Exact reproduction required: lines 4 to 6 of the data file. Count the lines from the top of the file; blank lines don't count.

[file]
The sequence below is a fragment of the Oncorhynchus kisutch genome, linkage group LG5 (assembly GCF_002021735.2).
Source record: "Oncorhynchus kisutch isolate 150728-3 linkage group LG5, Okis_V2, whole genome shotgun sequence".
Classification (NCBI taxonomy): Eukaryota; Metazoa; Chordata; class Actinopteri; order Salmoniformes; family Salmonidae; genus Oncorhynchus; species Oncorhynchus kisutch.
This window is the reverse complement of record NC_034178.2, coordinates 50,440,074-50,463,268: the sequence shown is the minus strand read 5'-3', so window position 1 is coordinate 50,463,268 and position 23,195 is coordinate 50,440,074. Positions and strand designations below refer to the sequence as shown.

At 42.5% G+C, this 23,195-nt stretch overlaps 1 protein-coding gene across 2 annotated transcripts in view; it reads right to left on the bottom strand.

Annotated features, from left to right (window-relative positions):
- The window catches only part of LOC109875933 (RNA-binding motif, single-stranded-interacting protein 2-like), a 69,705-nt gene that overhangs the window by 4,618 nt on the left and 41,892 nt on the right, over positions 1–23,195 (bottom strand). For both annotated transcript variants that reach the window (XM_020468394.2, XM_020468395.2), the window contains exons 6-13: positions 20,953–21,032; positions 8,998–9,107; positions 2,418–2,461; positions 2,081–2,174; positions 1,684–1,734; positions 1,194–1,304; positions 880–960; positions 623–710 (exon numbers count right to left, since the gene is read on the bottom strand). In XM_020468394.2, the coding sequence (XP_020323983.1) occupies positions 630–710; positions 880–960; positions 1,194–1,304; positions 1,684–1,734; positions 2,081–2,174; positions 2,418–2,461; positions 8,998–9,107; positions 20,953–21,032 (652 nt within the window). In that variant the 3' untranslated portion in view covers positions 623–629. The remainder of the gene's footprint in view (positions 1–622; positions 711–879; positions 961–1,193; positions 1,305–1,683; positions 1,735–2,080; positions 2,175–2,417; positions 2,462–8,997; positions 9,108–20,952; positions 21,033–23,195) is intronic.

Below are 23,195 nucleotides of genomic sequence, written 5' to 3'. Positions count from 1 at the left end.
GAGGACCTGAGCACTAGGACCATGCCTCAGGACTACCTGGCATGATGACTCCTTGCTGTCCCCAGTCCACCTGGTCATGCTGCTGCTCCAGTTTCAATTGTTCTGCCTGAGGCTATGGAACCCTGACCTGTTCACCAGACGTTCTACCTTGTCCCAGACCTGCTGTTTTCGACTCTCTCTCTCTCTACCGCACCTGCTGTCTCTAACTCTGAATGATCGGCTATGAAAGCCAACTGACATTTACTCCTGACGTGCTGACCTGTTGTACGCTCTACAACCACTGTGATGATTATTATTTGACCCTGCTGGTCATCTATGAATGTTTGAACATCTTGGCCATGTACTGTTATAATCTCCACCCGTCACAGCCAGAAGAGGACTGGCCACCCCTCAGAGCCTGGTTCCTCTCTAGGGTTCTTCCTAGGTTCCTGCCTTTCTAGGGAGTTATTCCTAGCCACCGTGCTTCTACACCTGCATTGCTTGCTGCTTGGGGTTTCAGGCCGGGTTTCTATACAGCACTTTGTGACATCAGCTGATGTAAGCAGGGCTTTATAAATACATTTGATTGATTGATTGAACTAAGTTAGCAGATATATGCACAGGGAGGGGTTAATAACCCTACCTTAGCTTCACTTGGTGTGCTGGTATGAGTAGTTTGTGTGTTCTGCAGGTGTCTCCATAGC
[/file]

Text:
This window is the reverse complement of record NC_034178.2, coordinates 50,440,074-50,463,268: the sequence shown is the minus strand read 5'-3', so window position 1 is coordinate 50,463,268 and position 23,195 is coordinate 50,440,074. Positions and strand designations below refer to the sequence as shown.

At 42.5% G+C, this 23,195-nt stretch overlaps 1 protein-coding gene across 2 annotated transcripts in view; it reads right to left on the bottom strand.

Annotated features, from left to right (window-relative positions):